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Ethical Considerations in Developing AI Technologies

Ethical Considerations in Developing AI Technologies

Programmers engrossed in deep collaboration, diligently working together to solve complex problems and develop innovative AI technology.

Artificial intelligence (AI) is leaving its mark on virtually every part of society. From the predictive algorithms used during the COVID-19 pandemic for contact tracing to behavioral analyses studying the purchasing habits of expecting women, AI is already shaping the landscape for industries as diverse as healthcare, retail, entertainment, housing and more.1, 2

Despite the innovation it drives, AI technology is not without its share of ethical complications. Questions surrounding how much data organizations should be allowed to collect on their consumers are one part of the conversation, while uncertainty as to how algorithms reach their conclusions also raise questions of transparency and trust. Algorithmic bias has exacerbated existing social inequities for underrepresented groups, and the massive amount of electricity required to power the systems behind AI has raised sustainability concerns as well.

These are just several issues that industries face, and as the speed of AI innovation continues to accelerate, you can also expect new issues that have yet to be imagined to arise. A thorough treatment of AI ethics exceeds the scope of this blog post, but here’s a look at the primary AI concerns that the world faces today.

What Are the Main Ethical Considerations for AI?

There are five main categories of ethical considerations that most AI bodies take into account: fairness and bias, trust and transparency, accountability, social benefit, and privacy and security.3

Fairness and Bias

Describing how inappropriate data sets can cause AI to harm individuals or treat them unequally, this ethical issue overlaps with currently existing social injustices. When algorithms are trained based on incomplete data sets, such as those that inadequately represent certain demographics, the AI tools they power end up disproportionately neglecting or targeting certain segments of the population.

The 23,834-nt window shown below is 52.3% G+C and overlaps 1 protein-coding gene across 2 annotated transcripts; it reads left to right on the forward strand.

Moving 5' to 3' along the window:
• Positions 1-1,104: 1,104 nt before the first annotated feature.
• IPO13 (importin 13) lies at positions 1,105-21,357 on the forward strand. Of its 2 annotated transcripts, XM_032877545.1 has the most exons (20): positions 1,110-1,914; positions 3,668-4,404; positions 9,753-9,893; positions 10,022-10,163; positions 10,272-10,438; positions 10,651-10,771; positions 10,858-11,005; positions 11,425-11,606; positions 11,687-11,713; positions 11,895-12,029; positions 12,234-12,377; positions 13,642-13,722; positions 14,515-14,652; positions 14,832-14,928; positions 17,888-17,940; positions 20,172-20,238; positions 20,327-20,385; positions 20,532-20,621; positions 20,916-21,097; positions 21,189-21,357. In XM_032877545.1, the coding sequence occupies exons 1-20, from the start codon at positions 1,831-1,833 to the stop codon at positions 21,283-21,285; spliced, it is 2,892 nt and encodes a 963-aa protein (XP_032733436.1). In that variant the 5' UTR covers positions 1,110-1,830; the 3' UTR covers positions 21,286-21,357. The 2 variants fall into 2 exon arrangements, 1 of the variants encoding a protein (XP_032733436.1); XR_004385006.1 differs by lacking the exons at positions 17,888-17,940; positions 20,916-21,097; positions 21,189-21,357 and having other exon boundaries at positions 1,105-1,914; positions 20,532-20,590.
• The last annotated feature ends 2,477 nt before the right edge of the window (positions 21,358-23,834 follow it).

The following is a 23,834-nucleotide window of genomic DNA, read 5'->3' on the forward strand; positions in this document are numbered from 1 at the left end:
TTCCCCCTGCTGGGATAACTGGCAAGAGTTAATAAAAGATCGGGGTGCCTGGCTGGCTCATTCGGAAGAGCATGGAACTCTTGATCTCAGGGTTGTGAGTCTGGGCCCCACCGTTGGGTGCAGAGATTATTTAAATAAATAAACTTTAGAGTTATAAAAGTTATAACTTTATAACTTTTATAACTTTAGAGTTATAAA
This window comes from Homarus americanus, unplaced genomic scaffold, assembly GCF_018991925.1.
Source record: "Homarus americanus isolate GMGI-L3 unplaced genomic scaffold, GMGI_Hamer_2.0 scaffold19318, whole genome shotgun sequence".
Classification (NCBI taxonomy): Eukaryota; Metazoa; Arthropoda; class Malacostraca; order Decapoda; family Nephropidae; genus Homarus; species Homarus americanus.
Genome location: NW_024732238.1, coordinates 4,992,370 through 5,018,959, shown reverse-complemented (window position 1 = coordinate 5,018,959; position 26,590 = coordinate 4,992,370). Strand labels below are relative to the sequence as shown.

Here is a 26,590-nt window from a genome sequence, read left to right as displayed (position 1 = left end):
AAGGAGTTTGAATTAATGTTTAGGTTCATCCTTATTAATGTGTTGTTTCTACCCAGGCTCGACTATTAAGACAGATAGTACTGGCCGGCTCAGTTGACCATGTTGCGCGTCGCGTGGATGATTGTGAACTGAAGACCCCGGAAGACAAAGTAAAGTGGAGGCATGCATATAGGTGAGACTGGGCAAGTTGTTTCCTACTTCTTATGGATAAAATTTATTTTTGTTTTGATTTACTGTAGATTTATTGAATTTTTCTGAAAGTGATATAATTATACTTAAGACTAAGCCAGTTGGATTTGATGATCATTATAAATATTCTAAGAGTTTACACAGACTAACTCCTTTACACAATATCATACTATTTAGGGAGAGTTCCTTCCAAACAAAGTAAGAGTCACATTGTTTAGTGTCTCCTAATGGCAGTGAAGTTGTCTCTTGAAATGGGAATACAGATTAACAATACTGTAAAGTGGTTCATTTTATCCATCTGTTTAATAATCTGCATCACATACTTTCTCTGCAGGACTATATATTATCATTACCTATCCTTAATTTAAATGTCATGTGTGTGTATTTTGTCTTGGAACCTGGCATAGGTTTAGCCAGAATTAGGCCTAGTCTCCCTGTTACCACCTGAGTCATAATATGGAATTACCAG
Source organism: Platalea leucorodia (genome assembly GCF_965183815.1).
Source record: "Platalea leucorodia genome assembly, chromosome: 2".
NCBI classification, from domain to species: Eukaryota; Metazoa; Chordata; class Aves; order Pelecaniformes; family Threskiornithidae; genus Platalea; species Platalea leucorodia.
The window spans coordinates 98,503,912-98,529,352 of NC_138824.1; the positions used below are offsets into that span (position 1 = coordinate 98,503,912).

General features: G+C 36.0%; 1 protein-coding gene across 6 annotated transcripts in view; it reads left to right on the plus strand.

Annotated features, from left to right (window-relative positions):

For example, hospitals and insurance companies used an AI algorithm to highlight individuals in need of a “high-risk care management program” providing trained nurses and primary-care monitoring to chronically ill patients.4 The algorithm based its conclusions partly on healthcare spending costs for each person, which ultimately resulted in the exclusion of Black individuals. This was because chronically ill Black Americans spent approximately the same amount on healthcare costs as healthy White Americans, but the underlying reason was in part due to their lower income and subsequent inability to pay for the healthcare services they needed. As a result, the algorithm ended up not only neglecting the healthcare needs of the Black population but also proved to be counterproductive to its original purpose.

Trust and Transparency

AI technologies are powered by highly advanced algorithms featuring code that can be difficult to discern. The result is a “black box” system in which even the most fluent AI experts don’t necessarily understand how the algorithms reach their conclusions. Trust and transparency seek to address that problem by emphasizing explainability (the ease by which an algorithm’s inner workings may be understood) and fostering greater trust in the process. Other benefits of explainable AI include reduced algorithmic bias, clearer insights and more precise data modeling, to name a few.5

For example, healthcare algorithms have been used at hospitals to help triage patients based on data from chest X-rays.6 One algorithm made several errors in its diagnoses, including identifying images of children instead of images of healthy chests. If the algorithm had possessed better explainability, it would have been easier for researchers to understand the errors it had made, and they could have resolved the issue sooner.